Rallye

Posted by Rich Magahiz Tue, 25 Mar 2008 01:19:00 GMT

magnificent
selfpropelled
devices
swimming

telezoic
telltale
borated
eyeliner

Q
Four lines?
A
It’s a brick, a verse form I invented a few years ago. It was originally a four-line scifaiku poem consisting of one line of two syllables, one of four syllables, two of three syllables, in any order. I have further imposed the restriction that each line consist of a single word.
Q
But otherwise like any other scifaiku?
A
Well, it is usually pretty hard to figure out where the kireiji or “cutting word” goes so sometimes it gets left out. But it should have a science-fictional element in it, as here with the notion of swimming technology. I always like it when I can write about something that isn’t automatically about ships flying in outer space.
Q
Why not just write the poem as a regular scifaiku, which has (in your scheme) the same number of syllables anyway? Is it just the challenge of making a four-word poem?
A
I think of it as more of an esthetic difference. The compactness of the lines without any whitespace makes the poem look like a monolith on the page, or in this case, with the 4-3-3-2 syllable count, an inverted teardrop shape. It is can also come across as kind of like a telegram from the future, or an alien inscription. But the name “brick” is a little bit of wordplay taken from virology; it is what they call the smallpox virion.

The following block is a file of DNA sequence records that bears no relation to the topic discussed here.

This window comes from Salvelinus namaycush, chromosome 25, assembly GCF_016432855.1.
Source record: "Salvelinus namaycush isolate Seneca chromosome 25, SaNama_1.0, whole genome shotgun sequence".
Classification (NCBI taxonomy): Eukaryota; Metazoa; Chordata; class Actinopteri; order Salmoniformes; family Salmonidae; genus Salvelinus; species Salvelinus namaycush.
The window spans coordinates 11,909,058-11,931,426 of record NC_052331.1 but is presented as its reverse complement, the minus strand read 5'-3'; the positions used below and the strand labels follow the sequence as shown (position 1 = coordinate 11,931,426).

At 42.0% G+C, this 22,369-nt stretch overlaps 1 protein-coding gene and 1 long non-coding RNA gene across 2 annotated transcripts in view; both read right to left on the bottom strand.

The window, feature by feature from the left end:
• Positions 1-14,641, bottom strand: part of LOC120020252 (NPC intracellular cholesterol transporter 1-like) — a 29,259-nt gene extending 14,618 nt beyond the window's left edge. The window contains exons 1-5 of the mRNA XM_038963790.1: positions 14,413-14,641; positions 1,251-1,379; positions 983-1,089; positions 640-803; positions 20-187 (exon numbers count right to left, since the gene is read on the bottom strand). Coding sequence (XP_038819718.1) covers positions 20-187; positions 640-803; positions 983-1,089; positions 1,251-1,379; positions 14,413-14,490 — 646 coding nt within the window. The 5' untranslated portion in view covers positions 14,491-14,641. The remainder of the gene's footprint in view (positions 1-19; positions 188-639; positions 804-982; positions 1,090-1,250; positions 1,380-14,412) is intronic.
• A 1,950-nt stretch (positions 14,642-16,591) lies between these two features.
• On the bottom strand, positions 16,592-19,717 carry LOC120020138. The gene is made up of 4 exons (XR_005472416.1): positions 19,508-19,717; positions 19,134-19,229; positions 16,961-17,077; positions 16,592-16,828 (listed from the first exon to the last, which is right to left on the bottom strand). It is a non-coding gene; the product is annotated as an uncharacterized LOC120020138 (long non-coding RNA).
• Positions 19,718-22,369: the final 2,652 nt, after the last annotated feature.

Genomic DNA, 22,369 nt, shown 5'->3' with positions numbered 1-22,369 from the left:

Q
A lethal dose of scifaiku.
A
You’ve got that right.
Q
Yeah, but I think the second line is cheating. It should be self-propelled with a hyphen.
A
True, there I am doing some violence to the language. Or to typography. But I really wanted a single word that was three-syllable synonym for automotive there, without the little break in the middle that the hyphen would cause. I console myself that the S sound in that line and the final line counts for something.
Q
You could have put in “spluttering” instead.
A
Hmm.
Q
I don’t know for sure whether I understand that fourth line “swimming,” anyway.
A
The poem could be seen as describing either large-scale devices swimming through fluid, vehicles like submarines perhaps, or else it could be talking about microscopic things in a drop of water possibly. The first line sets up the allusion to that movie Those Magnificent Men in Their Flying Machines from the 1960’s, as if one could imagine some kind of race between competitors in strange contraptions in a watery or liquid methane environment instead.
Q
I could imagine that would make a pretty picture.
A
You’re right: this is a scifaiku which really cries out to be illustrated haiga-style. Maybe I might get around to that someday, maybe even with the “spluttering” line of yours.
The fourth in a series of discussions on poetry.

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